Campus of the Big Ideas
launch of The Chicago Initiative-the University's five-year, $2
billion fund-raising effort-was marked by an April 12 event that
focused on Chicago's intellectual initiatives.
does it mean to be an artist at a university primarily dedicated
to research? How does art contribute to the life of the mind?
panel moderator Bill Brown, master of the Humanities Collegiate
Division and the George M. Pullman professor in English, the "Chicago
caricature" would suggest that mind and senses are entirely
separate. In fact, Brown pointed out, as early as 1934 John Dewey
argued in Art and Experience that we cannot think of art
as distinct from thinking or science as separate from art.
Allen, associate professor in classical languages & literature
and the Committee on Social Thought, demonstrated perhaps most
clearly the falseness of the Cartesian distinction. A scholar
of democracy and political theory, Allen is also the organizer
of "Poem Present," a contemporary poetry series at the
U of C, and a published poet.
the days after 9/11, Allen said, U.S. poet laureate Billy Collins
was asked what poetry could do for the nation-and his answer was
"nothing." "I could not disagree with him more,"
Allen said, reading from W. H. Auden's war poem "September
did Auden's poem circulate so widely after 9/11?" she asked.
"It spoke to our emotions at a time when we needed solace
and resolution." Poetry has another, equally practical purpose,
she said: "Poetry teaches me how to look at politics,"
because "it puts pressure on words." After the attacks,
Allen, like the rest of the nation, was "glued to the television,"
waiting to hear what President Bush and other world leaders would
say. "Words mattered," she said. "Based on words,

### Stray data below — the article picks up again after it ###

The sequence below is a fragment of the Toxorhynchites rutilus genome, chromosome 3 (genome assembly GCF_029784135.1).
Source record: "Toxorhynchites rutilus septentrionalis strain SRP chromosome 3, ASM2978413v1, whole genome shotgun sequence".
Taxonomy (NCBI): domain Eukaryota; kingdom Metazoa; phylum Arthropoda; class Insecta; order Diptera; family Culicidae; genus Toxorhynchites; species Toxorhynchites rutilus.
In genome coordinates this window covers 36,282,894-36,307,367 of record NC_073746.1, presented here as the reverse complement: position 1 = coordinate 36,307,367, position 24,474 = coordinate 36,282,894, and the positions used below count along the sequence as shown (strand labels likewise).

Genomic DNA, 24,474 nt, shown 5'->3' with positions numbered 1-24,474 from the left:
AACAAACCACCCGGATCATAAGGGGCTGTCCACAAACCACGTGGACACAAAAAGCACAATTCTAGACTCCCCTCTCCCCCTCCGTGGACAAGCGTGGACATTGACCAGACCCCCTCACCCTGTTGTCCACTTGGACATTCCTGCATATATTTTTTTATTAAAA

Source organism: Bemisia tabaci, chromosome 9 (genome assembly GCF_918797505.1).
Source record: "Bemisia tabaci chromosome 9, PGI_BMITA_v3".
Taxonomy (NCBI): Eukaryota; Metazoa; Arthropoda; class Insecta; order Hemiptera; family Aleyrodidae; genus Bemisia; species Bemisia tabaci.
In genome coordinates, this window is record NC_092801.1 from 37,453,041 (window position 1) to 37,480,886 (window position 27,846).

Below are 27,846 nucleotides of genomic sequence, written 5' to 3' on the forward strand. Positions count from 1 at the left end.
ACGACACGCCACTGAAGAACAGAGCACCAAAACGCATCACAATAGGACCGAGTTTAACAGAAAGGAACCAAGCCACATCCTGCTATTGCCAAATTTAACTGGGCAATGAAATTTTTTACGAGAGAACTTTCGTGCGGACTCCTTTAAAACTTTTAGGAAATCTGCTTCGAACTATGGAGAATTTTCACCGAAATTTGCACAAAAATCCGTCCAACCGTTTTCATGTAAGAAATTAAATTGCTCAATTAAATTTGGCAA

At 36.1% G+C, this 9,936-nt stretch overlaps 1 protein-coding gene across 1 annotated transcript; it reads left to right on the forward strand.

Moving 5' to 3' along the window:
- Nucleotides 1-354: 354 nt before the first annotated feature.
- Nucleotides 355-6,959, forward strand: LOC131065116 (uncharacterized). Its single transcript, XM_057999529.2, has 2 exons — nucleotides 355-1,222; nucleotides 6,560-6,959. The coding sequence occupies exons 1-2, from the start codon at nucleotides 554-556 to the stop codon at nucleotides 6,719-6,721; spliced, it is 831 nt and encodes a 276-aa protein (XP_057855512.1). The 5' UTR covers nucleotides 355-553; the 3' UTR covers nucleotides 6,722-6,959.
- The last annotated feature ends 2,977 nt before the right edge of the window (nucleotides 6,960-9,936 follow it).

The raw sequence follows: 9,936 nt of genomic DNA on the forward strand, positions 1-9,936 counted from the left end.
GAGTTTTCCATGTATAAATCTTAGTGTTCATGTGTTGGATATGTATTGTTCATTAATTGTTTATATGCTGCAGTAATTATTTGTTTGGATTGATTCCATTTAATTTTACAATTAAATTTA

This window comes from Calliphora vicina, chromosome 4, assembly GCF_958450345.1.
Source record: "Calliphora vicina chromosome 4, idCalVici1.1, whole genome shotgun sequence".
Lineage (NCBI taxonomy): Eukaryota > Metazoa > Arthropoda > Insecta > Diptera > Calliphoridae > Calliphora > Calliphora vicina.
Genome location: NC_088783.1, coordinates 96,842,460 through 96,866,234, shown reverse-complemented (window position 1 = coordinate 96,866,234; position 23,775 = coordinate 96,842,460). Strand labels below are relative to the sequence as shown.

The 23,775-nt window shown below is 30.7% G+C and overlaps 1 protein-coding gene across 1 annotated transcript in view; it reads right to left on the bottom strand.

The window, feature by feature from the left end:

the shape of events would change."
panelists spoke of the equally artificial division between creating
art and studying it. At many conservatories, history and analysis
are considered a waste of time, said Philip Gossett, the Robert
W. Reneker distinguished service professor in music; the attitude
is "you should be practicing." Similarly, many universities
have "built barriers to performance. Professors actually
frown on practicing music." Chicago is different: the music
department sponsors student ensembles from gamelan to Middle Eastern
music, as well as two professional groups in residence. "To
write about art," agreed photographer Laura Letinsky, associate
professor in the Committee on Visual Arts, "it's important
to try to make it."
Shulamit Ran, the William H. Colvin professor in music and a Pulitzer
Prize-winning composer, the lure of on-campus performance groups
proved irresistible when she was asked to join the faculty 30
years ago. "A painter or sculptor can see the work evolving,"
she said, "while a composer sees dots on paper." Performance
groups can fulfill "a composer's dream-hearing one's own
with colleagues in other departments, Ran said, are just as valuable.
Struggling with the writing of her opera, Between Two Worlds
(The Dybbuk), she talked with Michael Fishbane, the
Nathan Cummings professor in the Divinity School and the Center
for Middle Eastern Studies, about a style of ecstatic Hassidic
prayer. His insights, she said, provided "fuel to what was
churning inside me. I'm so grateful to be part of a university
community where we have such fruitful conversations."
the beginning: what do our origins tell us about ourselves?
Homo sapiens: are
we really rational creatures?
physical and biological sciences: what lies ahead?
services, or laws: how do we improve lives?
Clones, genes, and
stem cells: can we find the path to the greatest good?
How will technology change
the way we work and live?
Why do we dig up
Art for art's sake?
In the realm of
the senses: how do we understand what we see, hear, feel, smell,
Can we protect
civil liberties in wartime?